A flowchart of the study design is presented in Figure  2. An extensive neuropsychological assessment will be performed as part of the selection procedure. Participants are eligible for the study if they have executive impairments, objectified by neuropsychological examination. As executive functioning is a multifarious concept, the neuropsychological assessment is designed to cover five of its main aspects. To assess response generation [2] the Category Fluency test (CFT) and the Letter Fluency test (LFT) will be administered. Planning will be measured with an altered version of the Modified Six Elements Test and the Zoo Map test (subtest of BADS) [40]. The Go/No-go task from the computerized TAP 2.1 [41] will be used to examine response inhibition. Working memory will be assessed with Letter-Number Sequencing (LNS; subtest of the WAIS III) [42] and task switching with the Brixton Spatial Anticipation test [43]. Specifically, the criteria for having executive disorders and to be included in the study are either a standard score of 1.5 standard deviation (SD) below the normative mean on at least two of the seven executive tests or a standard score between 1 and 1.5 SD below the normative mean on at least four of those seven tests. Moreover, to obtain a complete cognitive profile of the participants, the Rivermead Behavioural Memory Test-Third Edition (RBMT III) [44] will be administered to assess episodic memory and the alertness subtest of the TAP 2.1 [41] will be used as a measure for attention and concentration. The National Adult Reading Test (Dutch version) (NART) will be given to estimate premorbid IQ. All neuropsychological tests will be administered by a neuropsychologist or a trained assistant.
Figure 2
Figure 2
Flowchart of the study design.
After fulfilling the inclusion criteria and obtaining the signed informed consents, participants will be randomly assigned to GMT with an errorless learning approach (experimental treatment) or to conventional GMT (treatment as usual) using trial and error learning.
Interventions
Both treatment arms will comprise eight one-hour individual sessions, administered twice a week by trained therapists. An overview of the content of the training sessions is shown in Table  1. Sessions 1–4 will take place at the participating centers. Sessions 5–8 will take place at the participants’ home or in the work environment, depending on the treatment goals. The first two sessions of GMT will be identical for both conditions. In the first session participants will be informed about GMT in general and about cognitive dysfunction, more specifically about executive dysfunction after acquired brain injury. In the second session each participant will choose two individual treatment goals. These treatment goals must be (i)ADL tasks and the participant has to experience difficulties performing the chosen tasks. Learning the correct execution of these (i)ADL tasks will be the main aim during the rest of the training sessions. Acceptable treatment goals are those which can be subdivided into multiple steps and should be defined in accordance with the SMART method (Specific, Measurable, Attainable, Reasonable, Timely) [45]. After the second session a baseline assessment will take place. The execution of both treatment goals will be filmed, so that it can be evaluated later by assessors who are blind for allocation. After the baseline assessment participants will undergo training sessions 3–8 in the errorless learning condition or in the trial and error condition.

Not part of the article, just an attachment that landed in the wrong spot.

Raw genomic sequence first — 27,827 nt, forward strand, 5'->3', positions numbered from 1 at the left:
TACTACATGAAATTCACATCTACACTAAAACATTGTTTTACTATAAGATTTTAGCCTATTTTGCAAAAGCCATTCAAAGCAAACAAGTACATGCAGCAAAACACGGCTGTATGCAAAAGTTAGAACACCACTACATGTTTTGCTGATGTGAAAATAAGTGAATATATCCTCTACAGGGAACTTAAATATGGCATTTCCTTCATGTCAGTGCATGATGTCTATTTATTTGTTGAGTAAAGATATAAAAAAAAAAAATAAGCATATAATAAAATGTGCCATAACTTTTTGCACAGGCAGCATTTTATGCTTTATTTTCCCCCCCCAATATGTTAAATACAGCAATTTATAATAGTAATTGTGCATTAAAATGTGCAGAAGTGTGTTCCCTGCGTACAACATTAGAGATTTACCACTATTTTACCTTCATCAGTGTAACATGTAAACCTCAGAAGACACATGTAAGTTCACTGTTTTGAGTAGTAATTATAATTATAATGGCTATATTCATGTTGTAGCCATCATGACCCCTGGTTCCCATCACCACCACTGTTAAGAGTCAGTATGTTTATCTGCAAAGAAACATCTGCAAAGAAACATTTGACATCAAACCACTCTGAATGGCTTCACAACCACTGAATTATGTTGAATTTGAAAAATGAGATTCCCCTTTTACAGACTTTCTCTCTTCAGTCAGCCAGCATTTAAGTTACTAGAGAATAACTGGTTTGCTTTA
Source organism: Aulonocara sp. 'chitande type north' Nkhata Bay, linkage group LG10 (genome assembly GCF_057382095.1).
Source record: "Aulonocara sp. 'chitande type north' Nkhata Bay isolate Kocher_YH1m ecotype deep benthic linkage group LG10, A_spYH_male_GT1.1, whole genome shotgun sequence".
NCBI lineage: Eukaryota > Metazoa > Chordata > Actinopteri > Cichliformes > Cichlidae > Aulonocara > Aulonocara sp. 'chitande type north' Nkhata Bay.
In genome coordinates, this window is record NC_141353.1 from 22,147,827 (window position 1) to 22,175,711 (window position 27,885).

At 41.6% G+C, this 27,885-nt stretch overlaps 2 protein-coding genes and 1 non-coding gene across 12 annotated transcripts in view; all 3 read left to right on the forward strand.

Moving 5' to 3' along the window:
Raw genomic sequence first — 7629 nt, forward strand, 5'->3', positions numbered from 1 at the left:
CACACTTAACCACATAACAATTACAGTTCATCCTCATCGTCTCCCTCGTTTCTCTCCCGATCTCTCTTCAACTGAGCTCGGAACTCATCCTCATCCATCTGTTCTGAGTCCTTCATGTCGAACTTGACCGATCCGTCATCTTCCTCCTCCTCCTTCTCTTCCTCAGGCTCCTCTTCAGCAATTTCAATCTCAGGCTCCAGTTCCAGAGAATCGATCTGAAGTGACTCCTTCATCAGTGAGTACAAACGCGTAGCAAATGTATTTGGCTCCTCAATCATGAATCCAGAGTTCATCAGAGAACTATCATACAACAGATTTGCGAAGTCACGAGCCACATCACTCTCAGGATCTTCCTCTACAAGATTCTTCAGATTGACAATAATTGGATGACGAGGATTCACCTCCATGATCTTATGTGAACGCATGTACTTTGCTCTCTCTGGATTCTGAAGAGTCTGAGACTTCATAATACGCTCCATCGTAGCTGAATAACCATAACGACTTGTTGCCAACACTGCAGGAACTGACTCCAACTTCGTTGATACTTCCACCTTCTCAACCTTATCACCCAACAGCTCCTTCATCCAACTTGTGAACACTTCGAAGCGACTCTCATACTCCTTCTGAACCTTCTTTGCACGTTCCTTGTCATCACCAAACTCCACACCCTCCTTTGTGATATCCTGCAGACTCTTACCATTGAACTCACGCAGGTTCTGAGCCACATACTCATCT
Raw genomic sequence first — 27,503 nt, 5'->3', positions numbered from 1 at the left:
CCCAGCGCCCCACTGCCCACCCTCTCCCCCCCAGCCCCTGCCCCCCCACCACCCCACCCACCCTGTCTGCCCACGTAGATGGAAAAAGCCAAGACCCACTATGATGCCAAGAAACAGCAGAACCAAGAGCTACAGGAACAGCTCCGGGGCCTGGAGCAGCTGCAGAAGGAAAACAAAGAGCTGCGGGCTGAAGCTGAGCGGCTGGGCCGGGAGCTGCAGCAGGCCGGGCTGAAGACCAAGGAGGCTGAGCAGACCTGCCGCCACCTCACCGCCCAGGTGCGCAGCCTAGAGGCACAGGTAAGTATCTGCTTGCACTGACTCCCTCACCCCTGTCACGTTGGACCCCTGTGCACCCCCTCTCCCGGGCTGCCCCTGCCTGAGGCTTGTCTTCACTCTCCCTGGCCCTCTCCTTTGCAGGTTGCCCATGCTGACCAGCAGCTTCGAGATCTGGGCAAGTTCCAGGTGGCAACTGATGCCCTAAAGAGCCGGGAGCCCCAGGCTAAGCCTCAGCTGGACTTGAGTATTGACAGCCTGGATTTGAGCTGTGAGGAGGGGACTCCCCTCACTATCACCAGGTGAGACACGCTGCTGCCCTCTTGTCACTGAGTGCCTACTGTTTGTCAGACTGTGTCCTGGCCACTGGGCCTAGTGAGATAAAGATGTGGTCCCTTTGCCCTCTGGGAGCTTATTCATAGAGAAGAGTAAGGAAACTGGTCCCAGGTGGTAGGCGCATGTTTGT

Table 1
Table 1
Content of GMT sessions for both treatment arms
GMT-errorless learning condition
The experimental treatment consists of GMT with an errorless learning approach, i.e., both the acquisition and application of GMT will be taught using error controlling methods. This implies active guidance from a therapist to prevent the occurrence of errors or guessing. Therefore, errorless learning techniques, such as verbal instructions, modeling and cue cards will be used, as well as written instructions of the chosen (i)ADL tasks. After the two tasks have been subdivided into multiple steps and have been rehearsed verbally during sessions 3 and 4, the actual execution of these steps is practiced in sessions 5 and 6 of the treatment. In these sessions cues will be faded after successful execution of the steps (i.e., without hesitation or errors). In sessions 7 and 8 the patient will be taught to check after each task step if the action was performed correctly and if it has led to the planned (subordinate) goals. ‘Checking’ is part of the final stage of the GMT algorithm and therefore both treatment goals will be fully integrated into the GMT algorithm and errorless execution of both complex tasks according to the GMT algorithm will be practiced.
GMT-trial and error learning condition
In the conventional GMT errors are allowed to occur. Patients will learn to use the GMT algorithm and the performance of the tasks using trial and error learning. In this condition the therapist is not required to prevent errors during the application of the GMT strategy, but he/she only provides feedback in response to errors (i.e. afterwards). Also, therapists will not provide clues as how to solve problems and will not actively prompt or guide the execution of tasks. After having chosen two (i)ADL tasks in sessions 1 and 2, session 3 consists of a general description of the GMT algorithm by the therapist. In sessions 4 and 5 the participant is asked to define the task steps and- complete the GMT schemes for both treatment goals. The therapist will not help in defining the task steps and the main aim is to motivate the participant to complete the schemes. If errors occur, the therapist will not intervene, and the participant will have to detect these during the training. In sessions 6 and 7 the actual performance of the (i)ADL tasks will be practised, again using the above described trial and error approach. The participant will be motivated to actively practice performance and to seek solutions in the case of problems. Session 8 is again devoted to the execution of the tasks and to eventually improve the execution of task steps or the previous completed GMT schemes.